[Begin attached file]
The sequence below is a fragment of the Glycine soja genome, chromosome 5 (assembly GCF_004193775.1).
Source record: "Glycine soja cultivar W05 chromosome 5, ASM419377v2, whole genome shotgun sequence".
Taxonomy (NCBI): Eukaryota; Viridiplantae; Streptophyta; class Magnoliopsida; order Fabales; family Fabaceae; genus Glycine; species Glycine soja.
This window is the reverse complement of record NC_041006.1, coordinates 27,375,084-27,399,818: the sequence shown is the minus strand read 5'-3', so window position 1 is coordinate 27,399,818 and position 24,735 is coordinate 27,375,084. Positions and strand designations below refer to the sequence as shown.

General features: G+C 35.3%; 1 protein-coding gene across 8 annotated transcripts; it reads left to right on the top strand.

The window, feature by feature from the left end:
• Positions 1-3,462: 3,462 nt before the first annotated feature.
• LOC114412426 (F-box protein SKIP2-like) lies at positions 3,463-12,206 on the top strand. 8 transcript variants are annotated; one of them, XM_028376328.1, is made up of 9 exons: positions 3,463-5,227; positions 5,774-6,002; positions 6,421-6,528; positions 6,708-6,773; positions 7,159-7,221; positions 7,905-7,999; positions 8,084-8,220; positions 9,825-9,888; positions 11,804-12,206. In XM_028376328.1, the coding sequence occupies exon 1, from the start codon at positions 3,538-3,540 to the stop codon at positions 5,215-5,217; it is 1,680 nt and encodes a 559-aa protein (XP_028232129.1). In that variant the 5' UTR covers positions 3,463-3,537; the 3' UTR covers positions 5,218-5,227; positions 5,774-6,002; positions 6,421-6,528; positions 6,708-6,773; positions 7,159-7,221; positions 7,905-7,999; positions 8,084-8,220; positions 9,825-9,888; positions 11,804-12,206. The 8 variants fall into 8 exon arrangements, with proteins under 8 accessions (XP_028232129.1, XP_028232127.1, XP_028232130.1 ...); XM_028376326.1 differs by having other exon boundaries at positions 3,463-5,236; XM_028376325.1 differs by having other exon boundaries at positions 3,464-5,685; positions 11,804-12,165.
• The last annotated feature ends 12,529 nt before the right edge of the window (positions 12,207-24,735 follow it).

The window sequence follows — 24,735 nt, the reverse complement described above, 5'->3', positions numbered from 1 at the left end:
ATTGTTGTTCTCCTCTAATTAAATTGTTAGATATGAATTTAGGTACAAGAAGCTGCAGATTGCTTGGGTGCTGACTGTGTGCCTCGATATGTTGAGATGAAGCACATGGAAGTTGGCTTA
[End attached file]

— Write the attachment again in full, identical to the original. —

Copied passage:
The sequence below is a fragment of the Glycine soja genome, chromosome 5 (assembly GCF_004193775.1).
Source record: "Glycine soja cultivar W05 chromosome 5, ASM419377v2, whole genome shotgun sequence".
Taxonomy (NCBI): Eukaryota; Viridiplantae; Streptophyta; class Magnoliopsida; order Fabales; family Fabaceae; genus Glycine; species Glycine soja.
This window is the reverse complement of record NC_041006.1, coordinates 27,375,084-27,399,818: the sequence shown is the minus strand read 5'-3', so window position 1 is coordinate 27,399,818 and position 24,735 is coordinate 27,375,084. Positions and strand designations below refer to the sequence as shown.

General features: G+C 35.3%; 1 protein-coding gene across 8 annotated transcripts; it reads left to right on the top strand.

The window, feature by feature from the left end:
• Positions 1-3,462: 3,462 nt before the first annotated feature.
• LOC114412426 (F-box protein SKIP2-like) lies at positions 3,463-12,206 on the top strand. 8 transcript variants are annotated; one of them, XM_028376328.1, is made up of 9 exons: positions 3,463-5,227; positions 5,774-6,002; positions 6,421-6,528; positions 6,708-6,773; positions 7,159-7,221; positions 7,905-7,999; positions 8,084-8,220; positions 9,825-9,888; positions 11,804-12,206. In XM_028376328.1, the coding sequence occupies exon 1, from the start codon at positions 3,538-3,540 to the stop codon at positions 5,215-5,217; it is 1,680 nt and encodes a 559-aa protein (XP_028232129.1). In that variant the 5' UTR covers positions 3,463-3,537; the 3' UTR covers positions 5,218-5,227; positions 5,774-6,002; positions 6,421-6,528; positions 6,708-6,773; positions 7,159-7,221; positions 7,905-7,999; positions 8,084-8,220; positions 9,825-9,888; positions 11,804-12,206. The 8 variants fall into 8 exon arrangements, with proteins under 8 accessions (XP_028232129.1, XP_028232127.1, XP_028232130.1 ...); XM_028376326.1 differs by having other exon boundaries at positions 3,463-5,236; XM_028376325.1 differs by having other exon boundaries at positions 3,464-5,685; positions 11,804-12,165.
• The last annotated feature ends 12,529 nt before the right edge of the window (positions 12,207-24,735 follow it).

The window sequence follows — 24,735 nt, the reverse complement described above, 5'->3', positions numbered from 1 at the left end:
ATTGTTGTTCTCCTCTAATTAAATTGTTAGATATGAATTTAGGTACAAGAAGCTGCAGATTGCTTGGGTGCTGACTGTGTGCCTCGATATGTTGAGATGAAGCACATGGAAGTTGGCTTA